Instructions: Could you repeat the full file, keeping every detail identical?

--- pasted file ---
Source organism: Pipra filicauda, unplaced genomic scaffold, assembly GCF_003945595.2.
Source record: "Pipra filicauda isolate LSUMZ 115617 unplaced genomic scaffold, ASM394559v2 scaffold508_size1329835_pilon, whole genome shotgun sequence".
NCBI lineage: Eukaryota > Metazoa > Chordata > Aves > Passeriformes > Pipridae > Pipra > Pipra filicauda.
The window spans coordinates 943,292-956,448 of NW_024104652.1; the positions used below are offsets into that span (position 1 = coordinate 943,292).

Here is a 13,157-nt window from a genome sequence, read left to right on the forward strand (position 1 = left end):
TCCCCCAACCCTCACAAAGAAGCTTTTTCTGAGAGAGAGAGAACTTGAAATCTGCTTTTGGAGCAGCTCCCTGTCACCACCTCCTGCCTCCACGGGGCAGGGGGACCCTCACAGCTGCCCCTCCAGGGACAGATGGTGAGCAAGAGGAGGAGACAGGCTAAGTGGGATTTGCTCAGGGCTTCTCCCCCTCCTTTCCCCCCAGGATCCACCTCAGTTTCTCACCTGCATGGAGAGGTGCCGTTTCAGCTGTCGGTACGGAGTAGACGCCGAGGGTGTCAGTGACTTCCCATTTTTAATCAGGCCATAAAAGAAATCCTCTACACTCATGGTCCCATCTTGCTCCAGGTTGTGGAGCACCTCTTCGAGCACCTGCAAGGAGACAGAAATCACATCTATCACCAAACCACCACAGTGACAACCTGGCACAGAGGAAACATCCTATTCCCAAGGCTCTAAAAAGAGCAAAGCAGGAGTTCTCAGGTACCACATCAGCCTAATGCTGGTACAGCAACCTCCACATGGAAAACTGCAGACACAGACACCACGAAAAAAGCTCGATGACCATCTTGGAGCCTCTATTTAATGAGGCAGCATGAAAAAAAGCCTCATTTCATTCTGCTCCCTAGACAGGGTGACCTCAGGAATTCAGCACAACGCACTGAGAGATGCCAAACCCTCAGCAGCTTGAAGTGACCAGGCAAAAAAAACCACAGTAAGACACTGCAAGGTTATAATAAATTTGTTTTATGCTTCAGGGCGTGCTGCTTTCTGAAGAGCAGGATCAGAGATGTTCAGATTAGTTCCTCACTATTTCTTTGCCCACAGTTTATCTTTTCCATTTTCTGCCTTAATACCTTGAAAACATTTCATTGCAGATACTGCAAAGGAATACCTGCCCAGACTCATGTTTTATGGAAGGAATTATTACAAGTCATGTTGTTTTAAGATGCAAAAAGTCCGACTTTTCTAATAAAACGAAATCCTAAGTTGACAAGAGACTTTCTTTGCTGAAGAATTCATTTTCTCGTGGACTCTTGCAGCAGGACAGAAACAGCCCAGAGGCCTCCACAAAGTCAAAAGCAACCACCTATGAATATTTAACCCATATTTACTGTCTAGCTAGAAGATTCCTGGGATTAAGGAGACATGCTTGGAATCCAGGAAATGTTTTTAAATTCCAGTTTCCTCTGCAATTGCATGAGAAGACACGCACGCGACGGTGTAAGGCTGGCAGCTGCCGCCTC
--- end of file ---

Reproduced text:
Source organism: Pipra filicauda, unplaced genomic scaffold, assembly GCF_003945595.2.
Source record: "Pipra filicauda isolate LSUMZ 115617 unplaced genomic scaffold, ASM394559v2 scaffold508_size1329835_pilon, whole genome shotgun sequence".
NCBI lineage: Eukaryota > Metazoa > Chordata > Aves > Passeriformes > Pipridae > Pipra > Pipra filicauda.
The window spans coordinates 943,292-956,448 of NW_024104652.1; the positions used below are offsets into that span (position 1 = coordinate 943,292).

Here is a 13,157-nt window from a genome sequence, read left to right on the forward strand (position 1 = left end):
TCCCCCAACCCTCACAAAGAAGCTTTTTCTGAGAGAGAGAGAACTTGAAATCTGCTTTTGGAGCAGCTCCCTGTCACCACCTCCTGCCTCCACGGGGCAGGGGGACCCTCACAGCTGCCCCTCCAGGGACAGATGGTGAGCAAGAGGAGGAGACAGGCTAAGTGGGATTTGCTCAGGGCTTCTCCCCCTCCTTTCCCCCCAGGATCCACCTCAGTTTCTCACCTGCATGGAGAGGTGCCGTTTCAGCTGTCGGTACGGAGTAGACGCCGAGGGTGTCAGTGACTTCCCATTTTTAATCAGGCCATAAAAGAAATCCTCTACACTCATGGTCCCATCTTGCTCCAGGTTGTGGAGCACCTCTTCGAGCACCTGCAAGGAGACAGAAATCACATCTATCACCAAACCACCACAGTGACAACCTGGCACAGAGGAAACATCCTATTCCCAAGGCTCTAAAAAGAGCAAAGCAGGAGTTCTCAGGTACCACATCAGCCTAATGCTGGTACAGCAACCTCCACATGGAAAACTGCAGACACAGACACCACGAAAAAAGCTCGATGACCATCTTGGAGCCTCTATTTAATGAGGCAGCATGAAAAAAAGCCTCATTTCATTCTGCTCCCTAGACAGGGTGACCTCAGGAATTCAGCACAACGCACTGAGAGATGCCAAACCCTCAGCAGCTTGAAGTGACCAGGCAAAAAAAACCACAGTAAGACACTGCAAGGTTATAATAAATTTGTTTTATGCTTCAGGGCGTGCTGCTTTCTGAAGAGCAGGATCAGAGATGTTCAGATTAGTTCCTCACTATTTCTTTGCCCACAGTTTATCTTTTCCATTTTCTGCCTTAATACCTTGAAAACATTTCATTGCAGATACTGCAAAGGAATACCTGCCCAGACTCATGTTTTATGGAAGGAATTATTACAAGTCATGTTGTTTTAAGATGCAAAAAGTCCGACTTTTCTAATAAAACGAAATCCTAAGTTGACAAGAGACTTTCTTTGCTGAAGAATTCATTTTCTCGTGGACTCTTGCAGCAGGACAGAAACAGCCCAGAGGCCTCCACAAAGTCAAAAGCAACCACCTATGAATATTTAACCCATATTTACTGTCTAGCTAGAAGATTCCTGGGATTAAGGAGACATGCTTGGAATCCAGGAAATGTTTTTAAATTCCAGTTTCCTCTGCAATTGCATGAGAAGACACGCACGCGACGGTGTAAGGCTGGCAGCTGCCGCCTC